I want to start this post with a proposition: Throughout recorded history clothing has been used as a tool of oppression with respect to people in general and women particularly.
I want to talk about expectations of dress, why those expectations exist and what they mean. But why this topic? Each of us have hot-button issues. Things that really piss us off in a disproportionate way. I hate it when someone makes assumptions about me based on how I look. This manifests in two ways: I hate it when someone looks at me and makes an assumption about me based on their assumption of how old I am (or how young I am, to be more precise) and two, I hate to be judged based on how I am dressed. More particularly, I become livid when someone tells me how to dress. Recently, I came across a post on another knitting blog (which I’m not going to link to) that really pissed me off. Basically the post addressed what that particular blogger (a man) thought his female co-workers should be wearing. Both the topic of the post and its tone, which was incredibly condescending, made my blood boil. Although I did not comment, the post has stayed with me. Then yesterday Eunny
wrote a post addressing the same topic, in a different context. This kept me thinking about the issue. Why does it make me so angry when someone tells me how to dress?
I’ve decided that it basically boils down to one thing: telling a person how to dress is tanatamount to judging them based on the garments that they choose to cover their nakedness. To my mind, how a person dresses should not matter. Dressing in low rise jeans with the top of your thong showing does not mean that you are sexually promiscuous. Wearing an akle length skirt and a shirt that’s buttoned up to your neck does not mean that you are a prude. So, all other things being equal, I think that we should all be able to dress in the manner that we find to be most comfortable without judgment.
I know that this is not realistic. I work in a profession where I am required to dress in the most uncomfortable manner every day. I have to dress "professionally." I put "professionally" in quotes for a reason. What does that mean anyway? For men, it’s easy. Dress shirt, tie, slacks, sport coat. Extra points if it all matches. For women, it’s not so easy. I wish that I could come to work in the aforementioned dress shirt, tie, slacks, sport coat every day. I can’t do that for a variety of reasons. One, I would look like ass in that outfit. Two, I could not wear a variation of the same outfit every day because people would start to wonder if I was just wearing the same outfit every day and if so, did I wash it in between? Three, people expect something different of women. And there’s the rub.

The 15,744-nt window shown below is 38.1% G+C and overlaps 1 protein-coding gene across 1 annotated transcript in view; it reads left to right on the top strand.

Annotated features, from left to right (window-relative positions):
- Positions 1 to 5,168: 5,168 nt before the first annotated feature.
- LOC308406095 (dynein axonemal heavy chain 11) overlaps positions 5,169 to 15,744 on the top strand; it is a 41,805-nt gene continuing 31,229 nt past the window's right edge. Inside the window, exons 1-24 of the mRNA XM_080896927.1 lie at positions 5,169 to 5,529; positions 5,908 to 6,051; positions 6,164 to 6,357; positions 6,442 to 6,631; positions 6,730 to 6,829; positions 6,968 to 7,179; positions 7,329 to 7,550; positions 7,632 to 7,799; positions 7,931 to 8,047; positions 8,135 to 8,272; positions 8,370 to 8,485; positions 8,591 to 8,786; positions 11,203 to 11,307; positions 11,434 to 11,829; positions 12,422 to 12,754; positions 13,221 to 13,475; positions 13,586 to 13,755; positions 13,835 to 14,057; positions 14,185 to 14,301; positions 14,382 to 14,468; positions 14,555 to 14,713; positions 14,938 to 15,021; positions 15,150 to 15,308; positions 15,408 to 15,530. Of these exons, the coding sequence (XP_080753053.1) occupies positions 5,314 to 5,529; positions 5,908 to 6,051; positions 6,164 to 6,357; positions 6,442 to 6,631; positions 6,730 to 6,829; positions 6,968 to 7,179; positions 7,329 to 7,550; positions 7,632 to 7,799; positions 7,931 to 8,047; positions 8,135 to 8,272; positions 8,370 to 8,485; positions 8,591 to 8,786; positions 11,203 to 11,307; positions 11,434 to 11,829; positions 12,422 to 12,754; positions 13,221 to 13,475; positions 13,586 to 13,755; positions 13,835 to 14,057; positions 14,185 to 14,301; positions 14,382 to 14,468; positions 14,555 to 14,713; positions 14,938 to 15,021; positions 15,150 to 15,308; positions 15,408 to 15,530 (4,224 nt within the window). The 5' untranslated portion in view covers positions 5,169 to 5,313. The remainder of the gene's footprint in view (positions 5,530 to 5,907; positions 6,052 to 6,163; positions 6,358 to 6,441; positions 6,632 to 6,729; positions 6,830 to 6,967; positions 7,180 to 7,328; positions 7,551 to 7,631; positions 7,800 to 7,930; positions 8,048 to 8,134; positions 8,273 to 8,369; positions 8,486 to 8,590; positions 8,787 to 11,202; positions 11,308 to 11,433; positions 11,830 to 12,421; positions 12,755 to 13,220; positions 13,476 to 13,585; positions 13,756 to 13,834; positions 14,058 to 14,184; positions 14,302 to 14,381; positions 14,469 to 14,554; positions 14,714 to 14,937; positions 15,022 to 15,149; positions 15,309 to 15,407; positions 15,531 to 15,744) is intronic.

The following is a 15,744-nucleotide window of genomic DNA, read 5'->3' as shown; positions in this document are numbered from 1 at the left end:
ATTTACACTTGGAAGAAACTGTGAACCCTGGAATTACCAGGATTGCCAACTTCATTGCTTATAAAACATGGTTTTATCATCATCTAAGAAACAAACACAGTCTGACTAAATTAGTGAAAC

Women are not men. Women are not expected to look like men, even in a business or corporate environment. Women are supposed to still look like women and dress accordingly. That means: fitted shirts. Fitted slacks or skirts. Nylons. No bare legs. Fitted sport coats. Fitted suits, of course, are acceptable. Nice shoes. Lots of shoes with heels. Lastly, we are supposed to accessorize tastefully, put on makeup, and fix our hair.
I hate every single minute of it. EVERY MOTHERFUCKING MINUTE. And remember, I do it five days a week, 51 weeks a year.
Don’t get me wrong. I like looking nice. I like dressing up for special occasions. What I really hate is the fact that I am constantly being judged according to how I look I am not the person that I really am on the inside. I am, literally, the clothes. My clients never see past the clothes. The Judge never sees past the clothes. So, depending on how I am dressed, I might be JenniferLawyer or, on some days, JenniferNotQuiteDressedWellEnoughToBeALawyer or JenniferClothesLookGoodButHairIsNotDoneInClassyEnoughStyleToGetRespect. On most days I am JenniferLawyerButStillLooksTooYoungToBeMuchMoreThanAGlorifiedSecretaryBecause
Consequently, it really makes me angry when someone bitches about the fact that some girl’s bra straps are showing. What’s the big fucking deal? And the thing that really gets me is this: I know what the big deal is. The person who thinks it’s a big fucking deal is judging that girl or woman. She’s thinking (and usually these judgers are women rather than men) that the fact that her bra straps are showing is a reflection of her character. That she is trashy or cheap or to put it bluntly: not good enough in some fundamental way. Personally, I can’t imagine anything more unfair or more likely to be untrue.